Commercial Real Estate in TEXAS

11 Replies

Hello everyone, I am currently looking for commercial real estate in TEXAS to purchase and am needing assistance with such.  I would like to speak with any and all "boots on the ground" in regards to purchasing.  Furthermore, I am ALSO interested in commercial property throughout the entire Midwest region!  

Does anyone have any trustworthy real estate professionals for me to contact? In specific, I would like a 10%+ cap rate.  I look forward to networking with you!

Highly recommend you dig a bit deeper and specify a market. Texas is an enormous place with a number of distinct markets. Very few assets are trading at 10 caps right now across most of the country. Brokers are typically the best sources for commercial deals. Narrow down, get ready to demonstrate that you can close, and start building relationships with them. They're out there every day calling on potential sellers.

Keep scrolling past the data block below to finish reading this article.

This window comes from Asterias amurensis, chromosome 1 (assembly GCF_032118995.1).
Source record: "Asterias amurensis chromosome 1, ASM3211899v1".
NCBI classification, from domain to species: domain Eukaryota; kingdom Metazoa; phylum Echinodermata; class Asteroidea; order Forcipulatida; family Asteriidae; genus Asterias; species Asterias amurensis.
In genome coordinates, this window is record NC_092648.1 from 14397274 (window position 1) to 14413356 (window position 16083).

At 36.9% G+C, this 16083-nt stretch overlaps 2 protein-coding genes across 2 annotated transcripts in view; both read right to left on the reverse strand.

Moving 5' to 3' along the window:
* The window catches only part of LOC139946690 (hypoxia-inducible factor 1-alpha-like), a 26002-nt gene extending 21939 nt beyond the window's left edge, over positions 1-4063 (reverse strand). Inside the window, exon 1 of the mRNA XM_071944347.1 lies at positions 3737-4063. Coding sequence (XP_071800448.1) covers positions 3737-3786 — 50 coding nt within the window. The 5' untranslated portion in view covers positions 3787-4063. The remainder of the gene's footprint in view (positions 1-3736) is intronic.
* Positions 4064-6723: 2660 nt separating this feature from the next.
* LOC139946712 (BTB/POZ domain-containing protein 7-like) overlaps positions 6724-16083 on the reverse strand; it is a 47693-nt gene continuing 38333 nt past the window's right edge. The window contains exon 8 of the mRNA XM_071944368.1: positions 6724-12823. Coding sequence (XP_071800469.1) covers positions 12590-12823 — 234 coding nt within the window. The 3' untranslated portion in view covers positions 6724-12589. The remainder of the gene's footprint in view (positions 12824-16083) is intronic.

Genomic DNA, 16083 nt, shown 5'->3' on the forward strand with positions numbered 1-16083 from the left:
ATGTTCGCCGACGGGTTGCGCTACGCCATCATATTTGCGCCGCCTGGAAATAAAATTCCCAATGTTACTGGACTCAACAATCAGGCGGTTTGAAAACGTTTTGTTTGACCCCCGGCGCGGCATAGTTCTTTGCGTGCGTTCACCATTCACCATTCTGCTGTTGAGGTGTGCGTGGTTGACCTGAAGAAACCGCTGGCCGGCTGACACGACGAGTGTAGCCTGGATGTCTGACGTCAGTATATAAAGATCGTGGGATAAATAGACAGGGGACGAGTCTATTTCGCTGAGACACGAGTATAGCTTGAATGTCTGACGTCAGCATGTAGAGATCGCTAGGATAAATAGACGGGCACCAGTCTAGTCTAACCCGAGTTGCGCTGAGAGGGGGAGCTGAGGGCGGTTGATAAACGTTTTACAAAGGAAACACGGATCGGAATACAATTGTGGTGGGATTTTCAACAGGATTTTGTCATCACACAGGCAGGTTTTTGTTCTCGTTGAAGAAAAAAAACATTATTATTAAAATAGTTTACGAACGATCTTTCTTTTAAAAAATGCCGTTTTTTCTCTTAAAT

I do not know what Universe you think commercial real estate stabilized assets are trading at 10% cap rates. I review about 1,000 a week for clients. I know about 270 companies for retail properties in Texas. No 10 caps there or even close to that. 6 to 7 caps for the nice stuff ALL DAY LONG. Buyers in CA are selling multifamily for 3 caps and doing a 1031 exchange to buy at 6 to 7 caps.

Only way you are likely hitting 10 cap is doing ground up development or taking a highly fractured development with some income and turning it around. 8 to 9 years ago at the bottom you could get nice stuff at 9 to 10 caps. Some higher risk office in the 15 to 20 million range with tenants vacating soon you might be able to get close to that. For cap to be high on stabilized there has to be massive (hair) issues on the deal. Nice stuff developers build for a 9 cap or higher break even and sell for 6 to 7 cap so they have 200 basis points of profit. Otherwise they convert construction debt to long term regular loan and have cherry tenants,monster cash flow, and at a 9 cap or better with long term leases.  

@Austin S. Pogue I agree with the posts above. If you are reading a book that is 9+ years old you’ll read about wanting a 10 Cap but sadly they are not on the open market nor even picket listings without you “making” it a 10 Cap down the road.